A software failure in the web that makes up the global supply chain threatens to disrupt daily commerce for an indefinite period, showing how widespread reliance on the same system can create a worldwide crisis when that system goes down.

It was still not known Friday morning how long it would take to address the issue, which cybersecurity firm CrowdStrike attributed to an improperly executed update on Microsoft systems.

Although Microsoft itself was not directly responsible for the outage, the worldwide reliance on a single common operating system and a major cybersecurity company, while useful when everything is running smoothly, creates the potential for a single point of failure to take down the entire planet, experts say.

In addition to many major airlines being unable to clear flights for takeoff, everything from port authorities and train systems to hospitals and banks were affected.

Wesley Miller, a research analyst and former Microsoft employee who writes about IT issues, said the outage shows the price of interconnectedness and the dangers of market concentration.

Not only was there an overreliance on Microsoft, he said, but Friday’s outage could also be blamed on the consolidation of vendors in the cybersecurity space. Backed by Google and one of the most valuable cybersecurity firms in the world, CrowdStrike has made a number of strategic acquisitions in recent years.

“At end of the day, everyone is operating with one thing, and they’re trying to move faster than bad guys to avoid getting attacked,” Miller told NBC News.

Miller also placed some blame on the lingering staffing challenges created by Covid.

“Teams everywhere are really stretched thin; IT staff, testing staff, everyone is pulled to their max,” he said. “Everyone is still pretending everything is fine, when there’s been massive changes all around us.”

Ironically, high-profile examples of companies not affected by the outage have previously faced their own issues because they weren’t using state-of-the-art technology. Notably, Southwest and Frontier airlines appeared to be the only large U.S. air carriers operating without incident Friday. Two years ago, Southwest’s entire system shut down as a result of its reliance on an antiquated scheduling system.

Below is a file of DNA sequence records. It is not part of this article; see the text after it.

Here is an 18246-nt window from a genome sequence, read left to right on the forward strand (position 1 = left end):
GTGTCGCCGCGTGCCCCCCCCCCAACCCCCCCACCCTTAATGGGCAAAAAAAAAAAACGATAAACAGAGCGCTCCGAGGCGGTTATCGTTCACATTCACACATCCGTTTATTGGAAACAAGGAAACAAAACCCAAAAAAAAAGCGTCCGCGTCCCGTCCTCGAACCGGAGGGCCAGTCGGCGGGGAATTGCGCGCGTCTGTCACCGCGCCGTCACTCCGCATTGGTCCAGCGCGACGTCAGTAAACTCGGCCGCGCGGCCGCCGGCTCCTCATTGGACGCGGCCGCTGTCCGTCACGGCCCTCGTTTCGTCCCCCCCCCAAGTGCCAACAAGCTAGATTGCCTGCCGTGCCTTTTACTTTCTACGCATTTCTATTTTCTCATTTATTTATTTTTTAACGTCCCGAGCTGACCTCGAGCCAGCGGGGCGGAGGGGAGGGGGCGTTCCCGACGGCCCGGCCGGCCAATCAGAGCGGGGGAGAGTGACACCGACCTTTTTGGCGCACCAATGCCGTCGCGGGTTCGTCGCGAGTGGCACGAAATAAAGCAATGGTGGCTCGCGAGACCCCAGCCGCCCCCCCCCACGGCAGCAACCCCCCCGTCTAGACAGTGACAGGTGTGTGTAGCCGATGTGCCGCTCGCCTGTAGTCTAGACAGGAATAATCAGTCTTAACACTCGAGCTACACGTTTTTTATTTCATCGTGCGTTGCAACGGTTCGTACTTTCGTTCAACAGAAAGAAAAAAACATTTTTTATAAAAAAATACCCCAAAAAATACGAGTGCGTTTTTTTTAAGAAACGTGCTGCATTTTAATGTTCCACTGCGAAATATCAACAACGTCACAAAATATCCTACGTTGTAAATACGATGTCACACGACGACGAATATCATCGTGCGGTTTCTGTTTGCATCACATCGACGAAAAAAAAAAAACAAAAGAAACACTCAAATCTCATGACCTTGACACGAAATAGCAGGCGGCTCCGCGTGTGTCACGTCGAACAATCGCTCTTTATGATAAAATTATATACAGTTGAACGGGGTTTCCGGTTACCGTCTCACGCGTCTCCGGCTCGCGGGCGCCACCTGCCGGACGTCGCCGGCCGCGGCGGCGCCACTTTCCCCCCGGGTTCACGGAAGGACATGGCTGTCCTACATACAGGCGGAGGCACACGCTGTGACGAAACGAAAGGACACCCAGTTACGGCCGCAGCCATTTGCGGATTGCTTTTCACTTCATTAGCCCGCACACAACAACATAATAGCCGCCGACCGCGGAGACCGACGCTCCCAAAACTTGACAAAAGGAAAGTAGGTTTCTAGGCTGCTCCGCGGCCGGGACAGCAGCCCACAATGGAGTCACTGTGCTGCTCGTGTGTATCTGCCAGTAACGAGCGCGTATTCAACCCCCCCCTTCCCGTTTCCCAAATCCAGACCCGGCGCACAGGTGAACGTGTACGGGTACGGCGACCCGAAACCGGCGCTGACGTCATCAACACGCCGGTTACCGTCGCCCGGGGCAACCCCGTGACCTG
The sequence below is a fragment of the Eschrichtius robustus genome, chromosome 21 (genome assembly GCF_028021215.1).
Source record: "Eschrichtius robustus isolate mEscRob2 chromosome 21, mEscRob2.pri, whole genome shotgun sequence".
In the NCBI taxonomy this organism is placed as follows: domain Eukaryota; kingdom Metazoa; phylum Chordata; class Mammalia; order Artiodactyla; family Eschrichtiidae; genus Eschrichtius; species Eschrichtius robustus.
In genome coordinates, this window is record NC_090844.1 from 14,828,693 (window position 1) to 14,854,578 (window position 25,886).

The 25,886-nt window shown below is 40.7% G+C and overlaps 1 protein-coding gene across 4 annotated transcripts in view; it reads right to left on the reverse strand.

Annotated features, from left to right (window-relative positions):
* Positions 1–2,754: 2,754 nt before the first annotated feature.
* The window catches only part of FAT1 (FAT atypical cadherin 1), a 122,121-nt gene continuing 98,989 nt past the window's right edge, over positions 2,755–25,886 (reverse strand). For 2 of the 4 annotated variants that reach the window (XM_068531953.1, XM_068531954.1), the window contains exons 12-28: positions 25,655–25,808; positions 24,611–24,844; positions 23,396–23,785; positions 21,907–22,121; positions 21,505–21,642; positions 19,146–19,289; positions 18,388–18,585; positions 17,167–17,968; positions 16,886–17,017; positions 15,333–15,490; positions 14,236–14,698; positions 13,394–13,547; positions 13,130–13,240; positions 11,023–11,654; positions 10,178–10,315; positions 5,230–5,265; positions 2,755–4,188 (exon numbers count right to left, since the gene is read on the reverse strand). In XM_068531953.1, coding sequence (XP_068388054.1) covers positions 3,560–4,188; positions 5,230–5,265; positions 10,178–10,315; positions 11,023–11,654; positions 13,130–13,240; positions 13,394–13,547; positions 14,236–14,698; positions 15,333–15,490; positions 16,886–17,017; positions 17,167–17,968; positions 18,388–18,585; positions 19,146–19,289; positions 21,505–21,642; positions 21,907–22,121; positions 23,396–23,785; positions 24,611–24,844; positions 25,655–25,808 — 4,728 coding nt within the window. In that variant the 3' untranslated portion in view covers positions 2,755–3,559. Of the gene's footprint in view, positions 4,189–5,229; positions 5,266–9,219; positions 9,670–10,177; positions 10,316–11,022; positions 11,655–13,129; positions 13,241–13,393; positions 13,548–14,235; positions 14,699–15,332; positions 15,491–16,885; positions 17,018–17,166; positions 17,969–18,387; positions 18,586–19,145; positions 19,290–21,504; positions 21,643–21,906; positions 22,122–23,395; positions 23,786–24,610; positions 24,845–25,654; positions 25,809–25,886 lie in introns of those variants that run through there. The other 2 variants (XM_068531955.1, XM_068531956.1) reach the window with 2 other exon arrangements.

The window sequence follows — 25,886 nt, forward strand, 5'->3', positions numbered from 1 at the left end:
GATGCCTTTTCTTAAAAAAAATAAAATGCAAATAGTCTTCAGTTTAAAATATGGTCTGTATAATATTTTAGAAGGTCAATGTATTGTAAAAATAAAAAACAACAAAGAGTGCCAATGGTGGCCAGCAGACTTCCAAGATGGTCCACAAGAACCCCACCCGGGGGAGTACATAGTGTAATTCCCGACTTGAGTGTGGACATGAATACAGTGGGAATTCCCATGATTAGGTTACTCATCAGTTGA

“This will happen and keep happening as long as everything is built around fragile supply chains where the same companies turn up time and time again,” Jennifer Cobbe, assistant professor of law and technology at the University of Cambridge, posted on X Friday.

“This means no resilience: One of them goes down, potentially everything goes down — with widespread and unforeseeable consequences.”

The speed at which companies must now move to compete with one another creates inherent instability, Miller said.

“We’re clearly operating faster than the systems we’ve built can handle,” he said. “We need to start taking a look at more fail-safes.”

Miller is not optimistic they will be easily implemented.

In the wake of the pandemic, there was a great amount of discussion about how to make global supply chains more resilient. In 2021, President Joe Biden held what was billed as the Summit on Global Supply Chain Resilience alongside European Union nations and 14 other countries. Last fall, the White House released a new issue brief on the topic, noting: “Economic research has long been clear that deeply intertwined supply chains can turn micro disruptions into macro-level effects.”

The brief noted that the Bipartisan Infrastructure Law, the Biden administration’s CHIPS and Science Act and the Inflation Reduction Act were all designed to help boost supply-chain resiliency.

But Miller believes companies’ requirements to maximize profits means the global commerce system will continue to be vulnerable indefinitely, he said.

“There’s so little shareholder value in taking a little extra time to do the right thing,” he said.

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